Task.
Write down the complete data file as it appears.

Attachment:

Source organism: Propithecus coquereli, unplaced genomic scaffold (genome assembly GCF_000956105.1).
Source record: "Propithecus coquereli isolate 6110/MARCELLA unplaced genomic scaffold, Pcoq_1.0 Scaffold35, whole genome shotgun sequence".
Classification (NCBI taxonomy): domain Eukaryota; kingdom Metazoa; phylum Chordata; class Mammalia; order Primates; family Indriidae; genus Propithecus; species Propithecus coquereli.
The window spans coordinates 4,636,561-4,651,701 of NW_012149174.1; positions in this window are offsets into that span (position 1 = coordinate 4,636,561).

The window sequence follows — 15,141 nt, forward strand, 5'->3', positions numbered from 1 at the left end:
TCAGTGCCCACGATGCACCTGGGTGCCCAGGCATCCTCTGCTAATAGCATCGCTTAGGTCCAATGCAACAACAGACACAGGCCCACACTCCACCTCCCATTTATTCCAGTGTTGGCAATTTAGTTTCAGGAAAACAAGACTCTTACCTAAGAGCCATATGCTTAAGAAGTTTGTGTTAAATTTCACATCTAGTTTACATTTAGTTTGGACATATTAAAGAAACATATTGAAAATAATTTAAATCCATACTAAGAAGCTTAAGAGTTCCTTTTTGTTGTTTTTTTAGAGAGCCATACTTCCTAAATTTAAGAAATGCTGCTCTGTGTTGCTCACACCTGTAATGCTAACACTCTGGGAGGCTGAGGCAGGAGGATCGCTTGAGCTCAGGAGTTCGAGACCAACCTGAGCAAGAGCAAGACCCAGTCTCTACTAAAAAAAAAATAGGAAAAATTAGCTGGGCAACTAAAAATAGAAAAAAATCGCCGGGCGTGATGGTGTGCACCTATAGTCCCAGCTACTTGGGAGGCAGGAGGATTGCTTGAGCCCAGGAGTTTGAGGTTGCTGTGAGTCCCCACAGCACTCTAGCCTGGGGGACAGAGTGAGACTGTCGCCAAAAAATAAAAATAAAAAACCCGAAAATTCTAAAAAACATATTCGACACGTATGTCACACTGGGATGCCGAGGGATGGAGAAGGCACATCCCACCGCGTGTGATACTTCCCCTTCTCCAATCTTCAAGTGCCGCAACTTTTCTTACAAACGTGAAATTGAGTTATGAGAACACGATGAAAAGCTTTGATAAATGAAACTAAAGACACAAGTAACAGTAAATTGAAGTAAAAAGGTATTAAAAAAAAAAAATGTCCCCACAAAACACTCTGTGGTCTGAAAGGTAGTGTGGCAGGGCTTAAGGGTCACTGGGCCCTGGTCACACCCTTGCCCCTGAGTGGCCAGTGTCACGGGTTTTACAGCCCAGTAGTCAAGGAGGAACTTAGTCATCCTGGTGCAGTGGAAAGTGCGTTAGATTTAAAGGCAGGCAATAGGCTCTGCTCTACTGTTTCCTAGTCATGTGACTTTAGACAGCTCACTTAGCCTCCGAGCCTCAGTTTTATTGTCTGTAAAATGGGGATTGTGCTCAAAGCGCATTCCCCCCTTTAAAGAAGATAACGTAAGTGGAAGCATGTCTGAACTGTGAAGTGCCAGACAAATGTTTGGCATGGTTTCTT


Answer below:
Source organism: Propithecus coquereli, unplaced genomic scaffold (genome assembly GCF_000956105.1).
Source record: "Propithecus coquereli isolate 6110/MARCELLA unplaced genomic scaffold, Pcoq_1.0 Scaffold35, whole genome shotgun sequence".
Classification (NCBI taxonomy): domain Eukaryota; kingdom Metazoa; phylum Chordata; class Mammalia; order Primates; family Indriidae; genus Propithecus; species Propithecus coquereli.
The window spans coordinates 4,636,561-4,651,701 of NW_012149174.1; positions in this window are offsets into that span (position 1 = coordinate 4,636,561).

The window sequence follows — 15,141 nt, forward strand, 5'->3', positions numbered from 1 at the left end:
TCAGTGCCCACGATGCACCTGGGTGCCCAGGCATCCTCTGCTAATAGCATCGCTTAGGTCCAATGCAACAACAGACACAGGCCCACACTCCACCTCCCATTTATTCCAGTGTTGGCAATTTAGTTTCAGGAAAACAAGACTCTTACCTAAGAGCCATATGCTTAAGAAGTTTGTGTTAAATTTCACATCTAGTTTACATTTAGTTTGGACATATTAAAGAAACATATTGAAAATAATTTAAATCCATACTAAGAAGCTTAAGAGTTCCTTTTTGTTGTTTTTTTAGAGAGCCATACTTCCTAAATTTAAGAAATGCTGCTCTGTGTTGCTCACACCTGTAATGCTAACACTCTGGGAGGCTGAGGCAGGAGGATCGCTTGAGCTCAGGAGTTCGAGACCAACCTGAGCAAGAGCAAGACCCAGTCTCTACTAAAAAAAAAATAGGAAAAATTAGCTGGGCAACTAAAAATAGAAAAAAATCGCCGGGCGTGATGGTGTGCACCTATAGTCCCAGCTACTTGGGAGGCAGGAGGATTGCTTGAGCCCAGGAGTTTGAGGTTGCTGTGAGTCCCCACAGCACTCTAGCCTGGGGGACAGAGTGAGACTGTCGCCAAAAAATAAAAATAAAAAACCCGAAAATTCTAAAAAACATATTCGACACGTATGTCACACTGGGATGCCGAGGGATGGAGAAGGCACATCCCACCGCGTGTGATACTTCCCCTTCTCCAATCTTCAAGTGCCGCAACTTTTCTTACAAACGTGAAATTGAGTTATGAGAACACGATGAAAAGCTTTGATAAATGAAACTAAAGACACAAGTAACAGTAAATTGAAGTAAAAAGGTATTAAAAAAAAAAAATGTCCCCACAAAACACTCTGTGGTCTGAAAGGTAGTGTGGCAGGGCTTAAGGGTCACTGGGCCCTGGTCACACCCTTGCCCCTGAGTGGCCAGTGTCACGGGTTTTACAGCCCAGTAGTCAAGGAGGAACTTAGTCATCCTGGTGCAGTGGAAAGTGCGTTAGATTTAAAGGCAGGCAATAGGCTCTGCTCTACTGTTTCCTAGTCATGTGACTTTAGACAGCTCACTTAGCCTCCGAGCCTCAGTTTTATTGTCTGTAAAATGGGGATTGTGCTCAAAGCGCATTCCCCCCTTTAAAGAAGATAACGTAAGTGGAAGCATGTCTGAACTGTGAAGTGCCAGACAAATGTTTGGCATGGTTTCTT